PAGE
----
About a few months after, I watched the documentary Thin with my mother. Thin, directed by Lauren Greenfield, was the first inside-look documentary revealing the day-to-days of The Renfrew Center, America’s most well-known eating disorder treatment center in Florida. I ordered the DVD as soon as it was released on Amazon. Even having denied treatment centers, I was still deeply intrigued by it. My dad refused to watch it because he said he was “already living in that reality” with me. So it was just my mother and I, with my mother sitting on the sofa, and I standing because sitting made me anxious.
I remember crying as I watched a particular scene in Thin. It was Polly’s (a patient) birthday, and the treatment center team celebrated it by basically forcing her to eat a cupcake. All the other patients had a cookie on their plate. They hugged and shouted words of encouragement and support to Polly while she stared with white knuckles at that fake-colored cupcake. After finishing that obligatory birthday present, she went to her room and cried.
As I watched her struggling to eat that cupcake, I was shaken with horror and empathy. At that moment, I felt like that was the worst birthday joke to play on a person struggling with anorexia. How is that supposed to help at all? Also, all the other patients had one freaking cookie! That’s like, 150 calories compared to the 250 calories of a cupcake! For the birthday girl! How completely, devastatingly unfair!! (It sounds a bit ridiculous writing this now, but that was honestly how I felt at the time).
By the end of that documentary, I felt heavy with the weight of despair. If treatment centers couldn’t completely treat us, then what? Isn’t that supposed to be the ultimate answer to our suffering? Are we doomed to a life of just maintaining our disordered behaviors? Just…surviving? If even paying hundreds of thousands of money, or fighting tooth-and-nail with an insurance company, and relegating months of personal freedom can’t help us…what can?
My mother, who was also tearing up beside me, turned to me and said, “Only Christ.” And I at the time struggled to believe that, because I wondered if Christ would deign to help someone as pathetic as me. And I wondered, what if this is God’s plan? What if He meant for me to live my entire life with a thorn in my side, as the Apostle Paul did? Maybe His purpose is to live with this disorder so I can be humbled and turn to others with empathy.
That night, I guzzled three bottles of vanilla-flavored Ensure. I don’t know, I guess I was suddenly desperate to be instantly better and be rid of this nightmare I was living. But the next day, the obsessions, the voices of anxiety and fear, the clings of self-disgust and hatred, started all over again.
I receive a lot of emails. Some of them have been from parents, desperate for help yet sucked dry of energy. Some of them have been from husbands, too, who pore through the Internet seeking help for his wasting wife. And most of them ask: What can I do? Can you recommend a treatment center to us?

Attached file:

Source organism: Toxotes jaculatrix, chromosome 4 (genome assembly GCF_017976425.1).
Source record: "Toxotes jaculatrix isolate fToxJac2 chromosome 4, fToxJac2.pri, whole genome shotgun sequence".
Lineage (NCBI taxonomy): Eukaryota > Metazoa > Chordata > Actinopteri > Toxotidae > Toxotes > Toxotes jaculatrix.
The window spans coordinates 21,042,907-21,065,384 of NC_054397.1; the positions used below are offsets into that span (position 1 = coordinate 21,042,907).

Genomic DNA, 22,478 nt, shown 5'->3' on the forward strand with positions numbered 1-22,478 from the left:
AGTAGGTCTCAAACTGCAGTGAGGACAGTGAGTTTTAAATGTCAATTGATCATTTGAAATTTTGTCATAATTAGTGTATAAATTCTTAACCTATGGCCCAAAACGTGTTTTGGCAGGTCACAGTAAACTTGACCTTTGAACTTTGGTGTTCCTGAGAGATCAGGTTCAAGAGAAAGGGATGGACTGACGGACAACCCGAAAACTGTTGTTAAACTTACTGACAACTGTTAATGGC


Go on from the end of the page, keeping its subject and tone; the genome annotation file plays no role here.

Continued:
And I have no answer. I’ve never been to a treatment center, and for a long time my perception of it has been leaning negative. But how do you tell a parent or a husband that? So I have no answer, only a twisting sympathy for these aching families.
I’ve been living without thinking about eating disorders for a long time now. Well, it feels long after having obsessed about it day-in-and-out for about five years. But the last few weeks, my obsession with it has been rekindled. The reason is because I’m researching treatment centers again…this time, as a journalist.
For the final project of my investigative journalism class, I’m focusing on investigating eating disorder treatment centers. As a reporter though, I’m re-looking at with an open mind. I’ve talked to individuals who tell me horror tales of their experience with treatment centers, but I’ve also had coffee with individuals who told me that their treatment center have changed their life for the better. I’ve even attended a conference about eating disorder treatment in San Diego, in which I’ve learned about some of the new skills and school of thoughts regarding treatment for eating disorders.
Things are gradually changing in the eating disorder field. Perceptions are shifting, and new research and technologies are approaching eating disorder treatment with gravity and hope. And I’m realizing that one eating disorder treatment is not the same as the other. And a treatment center five years ago is not the same as a treatment center now.
And here’s where I turn to you, my readers. In order to gain a more comprehensive understanding on this subject, I need a lot more interviews. If you’ve ever had experience with a treatment center in the United States, whether personally, or through a close family member, or as a health practitioner, please consider talking to me.
I mentioned that this is for a college class, but I’m planning to work on it longer term and hopefully, actually get it published. It might take a year. Or two years. I just want to do a thorough job.
I understand it’s a highly sensitive and personal subject. I am willing to work with you in terms of confidentiality and your comfort zone in revealing certain details. I have no intentions on turning this into some kind of sensationalizing piece. In the end, I want what every person involved in this field wants: to portray hope. Hope that recovery is possible.
Think about it. And when you’re ready, please contact me at firstname.lastname@example.org and include the word “interview” in your subject title. I also welcome any kind of suggestions, advice and questions.
And if possible, please spread the word for me. Tweet it, Facebook it, etc. Anything helps.